Toxoplasmosis often causes flu-like symptoms, although it can lead to more serious complications such as encephalitis and developmental impairments.
Pregnant women and people with compromised immune systems are at a higher risk of developing serious health complications with toxoplasmosis.
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Fast facts on toxoplasmosis
Here are some key points about toxoplasmosis. More detail and supporting information can be found in the main article.
- More than 60 million Americans may harbor a toxoplasmosis infection
- The people with the highest risk of developing a severe infection include pregnant women and immunocompromised individuals
- While most individuals affected by toxoplasmosis remain asymptomatic, some may develop flu-like symptoms
- Seizures and encephalitis are more commonly experienced by people with weakened immune systems - in particular, people living with HIV and AIDS
- If a child has congenital toxoplasmosis, they can develop hearing loss, mental disabilities and blindness as a result.
Causes of toxoplasmosis
Toxoplasmosis can be contracted congenitally and through contact with cat feces.
Contracting an infection with the Toxoplasma gondii parasite can occur in the following ways:
- Consuming undercooked or contaminated foods
- Consuming foods prepared with contaminated knives, utensils or cutting boards
- Oral exposure to infected cat feces through cleaning a litter box, gardening, touching or ingesting something that has been exposed to infected cat feces
- Mother-to-child transmission (congenital)
- Consuming unwashed fruits and vegetables
- Drinking contaminated water
- Not washing hands properly after handling undercooked, contaminated meat
- In rare circumstances, receiving an infected organ or blood.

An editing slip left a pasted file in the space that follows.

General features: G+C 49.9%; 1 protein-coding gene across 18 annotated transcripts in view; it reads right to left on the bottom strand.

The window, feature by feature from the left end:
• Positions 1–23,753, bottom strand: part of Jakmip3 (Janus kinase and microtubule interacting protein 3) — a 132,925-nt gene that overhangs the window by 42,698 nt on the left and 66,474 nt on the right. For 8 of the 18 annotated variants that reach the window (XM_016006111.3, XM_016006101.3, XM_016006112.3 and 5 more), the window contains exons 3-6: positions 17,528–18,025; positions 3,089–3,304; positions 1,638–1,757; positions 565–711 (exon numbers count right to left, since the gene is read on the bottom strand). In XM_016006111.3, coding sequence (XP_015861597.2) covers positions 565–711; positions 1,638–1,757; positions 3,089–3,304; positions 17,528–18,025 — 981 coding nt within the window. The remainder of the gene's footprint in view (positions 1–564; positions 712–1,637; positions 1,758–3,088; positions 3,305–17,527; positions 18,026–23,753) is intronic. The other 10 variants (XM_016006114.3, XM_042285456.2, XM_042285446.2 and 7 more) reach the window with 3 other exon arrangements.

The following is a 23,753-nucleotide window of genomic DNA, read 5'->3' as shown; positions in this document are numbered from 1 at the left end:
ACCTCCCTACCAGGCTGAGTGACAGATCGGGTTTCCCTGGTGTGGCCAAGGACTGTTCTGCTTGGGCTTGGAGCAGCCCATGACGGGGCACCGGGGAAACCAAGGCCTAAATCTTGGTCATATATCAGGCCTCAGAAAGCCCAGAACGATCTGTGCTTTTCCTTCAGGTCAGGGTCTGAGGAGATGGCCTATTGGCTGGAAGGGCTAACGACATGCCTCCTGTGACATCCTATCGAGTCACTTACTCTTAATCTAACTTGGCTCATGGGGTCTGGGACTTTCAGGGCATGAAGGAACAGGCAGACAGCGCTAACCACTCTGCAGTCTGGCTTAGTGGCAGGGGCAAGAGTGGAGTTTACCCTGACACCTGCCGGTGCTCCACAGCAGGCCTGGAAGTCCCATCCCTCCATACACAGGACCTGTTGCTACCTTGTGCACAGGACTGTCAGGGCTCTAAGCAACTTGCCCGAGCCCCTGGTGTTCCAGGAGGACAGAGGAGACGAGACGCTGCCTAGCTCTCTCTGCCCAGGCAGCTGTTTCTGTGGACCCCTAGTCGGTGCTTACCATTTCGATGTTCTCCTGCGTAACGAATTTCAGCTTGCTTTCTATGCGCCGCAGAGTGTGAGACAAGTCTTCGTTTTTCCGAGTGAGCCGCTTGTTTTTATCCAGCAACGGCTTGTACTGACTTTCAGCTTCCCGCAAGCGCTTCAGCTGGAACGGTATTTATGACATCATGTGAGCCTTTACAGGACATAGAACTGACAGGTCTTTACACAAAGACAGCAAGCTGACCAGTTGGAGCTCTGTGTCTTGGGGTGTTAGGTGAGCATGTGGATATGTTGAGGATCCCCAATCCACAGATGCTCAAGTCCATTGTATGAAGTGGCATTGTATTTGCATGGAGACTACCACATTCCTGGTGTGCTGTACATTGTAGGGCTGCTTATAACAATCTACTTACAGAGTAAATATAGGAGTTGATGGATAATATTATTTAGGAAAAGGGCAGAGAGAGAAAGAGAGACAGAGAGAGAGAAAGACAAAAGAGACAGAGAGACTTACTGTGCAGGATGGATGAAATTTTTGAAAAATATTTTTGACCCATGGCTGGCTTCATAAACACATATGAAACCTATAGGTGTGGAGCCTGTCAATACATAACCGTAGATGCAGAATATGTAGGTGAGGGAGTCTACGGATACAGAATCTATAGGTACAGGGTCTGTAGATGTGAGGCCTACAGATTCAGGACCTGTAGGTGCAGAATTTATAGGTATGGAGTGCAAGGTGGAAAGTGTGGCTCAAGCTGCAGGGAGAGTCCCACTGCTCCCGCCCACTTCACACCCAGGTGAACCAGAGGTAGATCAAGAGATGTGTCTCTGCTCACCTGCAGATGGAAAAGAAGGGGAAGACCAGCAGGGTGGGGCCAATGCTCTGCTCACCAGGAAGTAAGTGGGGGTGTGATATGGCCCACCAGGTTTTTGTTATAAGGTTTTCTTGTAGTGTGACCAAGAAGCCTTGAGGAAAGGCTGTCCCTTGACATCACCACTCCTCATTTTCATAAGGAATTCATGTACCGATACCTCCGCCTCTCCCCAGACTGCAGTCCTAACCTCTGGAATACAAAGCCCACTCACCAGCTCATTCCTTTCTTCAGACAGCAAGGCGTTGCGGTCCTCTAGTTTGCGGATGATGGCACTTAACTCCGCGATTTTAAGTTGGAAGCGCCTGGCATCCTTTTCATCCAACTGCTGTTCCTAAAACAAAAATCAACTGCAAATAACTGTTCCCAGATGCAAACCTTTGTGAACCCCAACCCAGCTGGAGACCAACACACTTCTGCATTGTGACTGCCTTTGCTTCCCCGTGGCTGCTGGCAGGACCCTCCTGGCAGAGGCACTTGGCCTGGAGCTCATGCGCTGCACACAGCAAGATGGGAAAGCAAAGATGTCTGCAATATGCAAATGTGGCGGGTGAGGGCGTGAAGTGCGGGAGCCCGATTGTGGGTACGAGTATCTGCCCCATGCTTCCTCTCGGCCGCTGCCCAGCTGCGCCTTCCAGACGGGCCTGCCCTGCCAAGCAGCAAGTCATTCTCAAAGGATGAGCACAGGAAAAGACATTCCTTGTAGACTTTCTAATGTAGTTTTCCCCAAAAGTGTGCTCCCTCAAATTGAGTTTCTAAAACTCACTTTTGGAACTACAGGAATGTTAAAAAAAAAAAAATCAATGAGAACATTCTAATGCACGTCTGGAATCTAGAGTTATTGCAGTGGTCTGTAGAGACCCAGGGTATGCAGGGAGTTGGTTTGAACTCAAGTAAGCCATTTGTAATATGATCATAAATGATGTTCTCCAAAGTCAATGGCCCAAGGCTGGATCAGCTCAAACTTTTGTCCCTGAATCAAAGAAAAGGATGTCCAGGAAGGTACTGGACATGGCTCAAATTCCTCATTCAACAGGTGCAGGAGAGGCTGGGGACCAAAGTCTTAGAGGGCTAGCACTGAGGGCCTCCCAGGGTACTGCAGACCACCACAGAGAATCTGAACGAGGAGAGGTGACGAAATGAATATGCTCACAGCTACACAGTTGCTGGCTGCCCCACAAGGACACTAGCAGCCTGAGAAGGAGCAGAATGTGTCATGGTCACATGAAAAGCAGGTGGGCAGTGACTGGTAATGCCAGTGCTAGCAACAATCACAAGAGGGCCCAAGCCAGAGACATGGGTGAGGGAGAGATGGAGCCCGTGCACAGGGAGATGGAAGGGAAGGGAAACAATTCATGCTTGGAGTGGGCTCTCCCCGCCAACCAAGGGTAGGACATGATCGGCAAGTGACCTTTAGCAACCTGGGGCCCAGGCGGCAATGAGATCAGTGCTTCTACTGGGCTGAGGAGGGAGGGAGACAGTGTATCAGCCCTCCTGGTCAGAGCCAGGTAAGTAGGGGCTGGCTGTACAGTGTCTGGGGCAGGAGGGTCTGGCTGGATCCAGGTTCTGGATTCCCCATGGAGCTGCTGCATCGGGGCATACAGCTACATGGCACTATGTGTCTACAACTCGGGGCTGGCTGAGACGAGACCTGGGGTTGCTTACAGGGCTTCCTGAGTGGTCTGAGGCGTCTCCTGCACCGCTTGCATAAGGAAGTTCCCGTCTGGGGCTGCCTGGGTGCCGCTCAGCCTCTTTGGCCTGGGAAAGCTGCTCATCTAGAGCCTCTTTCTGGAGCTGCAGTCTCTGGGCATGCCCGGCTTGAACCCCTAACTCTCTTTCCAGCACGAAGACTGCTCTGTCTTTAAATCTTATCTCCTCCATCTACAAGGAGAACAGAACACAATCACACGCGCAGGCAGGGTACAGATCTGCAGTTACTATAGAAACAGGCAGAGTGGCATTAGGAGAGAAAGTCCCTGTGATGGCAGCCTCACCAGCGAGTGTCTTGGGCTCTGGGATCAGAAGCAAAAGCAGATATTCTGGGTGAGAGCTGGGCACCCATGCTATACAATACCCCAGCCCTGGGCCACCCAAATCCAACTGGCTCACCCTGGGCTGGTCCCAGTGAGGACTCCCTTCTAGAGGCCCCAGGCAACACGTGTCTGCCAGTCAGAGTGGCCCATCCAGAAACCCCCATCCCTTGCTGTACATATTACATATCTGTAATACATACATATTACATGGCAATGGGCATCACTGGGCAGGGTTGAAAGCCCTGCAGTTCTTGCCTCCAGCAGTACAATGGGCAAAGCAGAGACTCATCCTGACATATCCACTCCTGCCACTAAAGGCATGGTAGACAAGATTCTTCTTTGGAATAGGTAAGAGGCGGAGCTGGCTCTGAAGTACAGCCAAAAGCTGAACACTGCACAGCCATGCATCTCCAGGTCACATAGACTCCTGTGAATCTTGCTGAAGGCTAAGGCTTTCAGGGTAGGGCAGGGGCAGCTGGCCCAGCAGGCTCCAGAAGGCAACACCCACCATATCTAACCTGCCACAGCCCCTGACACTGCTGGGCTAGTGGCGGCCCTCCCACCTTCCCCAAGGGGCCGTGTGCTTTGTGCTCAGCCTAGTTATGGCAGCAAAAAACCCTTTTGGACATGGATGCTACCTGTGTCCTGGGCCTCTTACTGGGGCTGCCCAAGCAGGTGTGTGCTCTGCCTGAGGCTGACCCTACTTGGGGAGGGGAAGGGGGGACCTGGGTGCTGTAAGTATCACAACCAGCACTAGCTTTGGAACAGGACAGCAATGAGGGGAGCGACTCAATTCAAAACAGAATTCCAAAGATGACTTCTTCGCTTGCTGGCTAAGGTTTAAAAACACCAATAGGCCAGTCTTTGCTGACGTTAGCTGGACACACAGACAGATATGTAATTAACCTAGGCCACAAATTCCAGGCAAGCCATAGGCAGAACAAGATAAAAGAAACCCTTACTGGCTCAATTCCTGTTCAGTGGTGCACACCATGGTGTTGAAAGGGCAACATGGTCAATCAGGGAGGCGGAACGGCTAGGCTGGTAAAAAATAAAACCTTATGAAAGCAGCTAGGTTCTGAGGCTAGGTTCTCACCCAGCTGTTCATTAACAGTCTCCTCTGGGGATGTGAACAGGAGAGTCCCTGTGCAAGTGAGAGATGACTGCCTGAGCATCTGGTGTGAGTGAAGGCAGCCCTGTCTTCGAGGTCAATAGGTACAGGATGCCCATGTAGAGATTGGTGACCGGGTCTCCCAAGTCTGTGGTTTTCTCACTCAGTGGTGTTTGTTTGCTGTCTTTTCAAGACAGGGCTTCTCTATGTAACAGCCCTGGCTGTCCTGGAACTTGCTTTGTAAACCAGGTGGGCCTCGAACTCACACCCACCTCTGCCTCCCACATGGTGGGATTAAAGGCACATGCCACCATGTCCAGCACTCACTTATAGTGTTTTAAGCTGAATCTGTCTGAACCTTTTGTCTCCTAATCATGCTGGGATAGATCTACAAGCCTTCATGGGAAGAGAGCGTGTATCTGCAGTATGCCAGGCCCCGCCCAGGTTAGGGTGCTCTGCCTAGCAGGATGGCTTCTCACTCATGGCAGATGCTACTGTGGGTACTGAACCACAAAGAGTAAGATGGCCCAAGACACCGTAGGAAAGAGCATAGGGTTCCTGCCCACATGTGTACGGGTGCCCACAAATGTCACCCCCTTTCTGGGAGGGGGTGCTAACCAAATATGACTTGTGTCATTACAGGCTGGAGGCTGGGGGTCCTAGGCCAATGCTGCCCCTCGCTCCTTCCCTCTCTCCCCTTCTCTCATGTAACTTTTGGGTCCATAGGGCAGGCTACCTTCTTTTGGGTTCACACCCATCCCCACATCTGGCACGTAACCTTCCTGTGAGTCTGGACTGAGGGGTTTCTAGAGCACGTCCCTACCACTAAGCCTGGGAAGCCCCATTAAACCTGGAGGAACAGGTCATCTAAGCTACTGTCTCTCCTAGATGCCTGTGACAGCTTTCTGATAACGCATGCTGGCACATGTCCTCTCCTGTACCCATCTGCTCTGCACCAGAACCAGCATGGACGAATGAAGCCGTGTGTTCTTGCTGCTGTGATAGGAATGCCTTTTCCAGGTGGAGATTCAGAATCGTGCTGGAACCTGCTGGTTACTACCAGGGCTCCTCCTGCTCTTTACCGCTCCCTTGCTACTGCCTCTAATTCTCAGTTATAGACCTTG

Everyone is at risk of contracting toxoplasmosis. However, those at the highest risk for contracting toxoplasmosis and developing a severe infection include pregnant women and those who may be immunocompromised; this includes people with AIDS, organ transplant recipients and people receiving chemotherapy or immunosuppressive medications.
Symptoms of toxoplasmosis
While most affected individuals are not symptomatic, some may develop flu-like symptoms such as:
People with compromised immune systems may be more susceptible to complications of toxoplasmosis.
These symptoms may be present for a month or longer.
Those who are immunocompromised, such as people with HIV or AIDS, chemotherapy patients and organ transplant recipients, may experience the re-activation of a prior infection with the parasite. They may also develop symptoms such as headache, confusion, poor coordination, seizures, lung infections and blurry vision caused by ocular toxoplasmosis.
Ocular toxoplasmosis can occur in anyone with toxoplasmosis and may exhibit eye symptoms such as a decrease in vision, blurry vision, redness, pain - especially when exposed to bright light - and tearing.
Congenital transmission of the parasite occurs when a woman is infected during pregnancy. Although many infections that occur early in pregnancy result in pregnancy loss, babies who are born with the parasite typically experience seizures, spleen and liver enlargement, jaundice and severe eye infections.
Most often, babies are not symptomatic at birth. Many go on to develop symptoms of toxoplasmosis, however, such as hearing loss, mental disabilities or eye infections.
Complications of toxoplasmosis
The complications of developing a toxoplasmosis infection depend on your age and health status.
Healthy individuals: typically, healthy individuals with healthy immune systems do not suffer any long-term health consequences. Some may experience eye infections, however. Blindness can occur in untreated eye infections.
Immunocompromised individuals: seizures and encephalitis are more commonly experienced in individuals with weakened immune systems such as people living with HIV or AIDS.
Children: if a child has congenital toxoplasmosis, they can develop complications such as hearing loss, mental disabilities and blindness as a result of this parasitic infection.
On the next page, we look at the tests and diagnosis of toxoplasmosis and the available treatment options for the condition.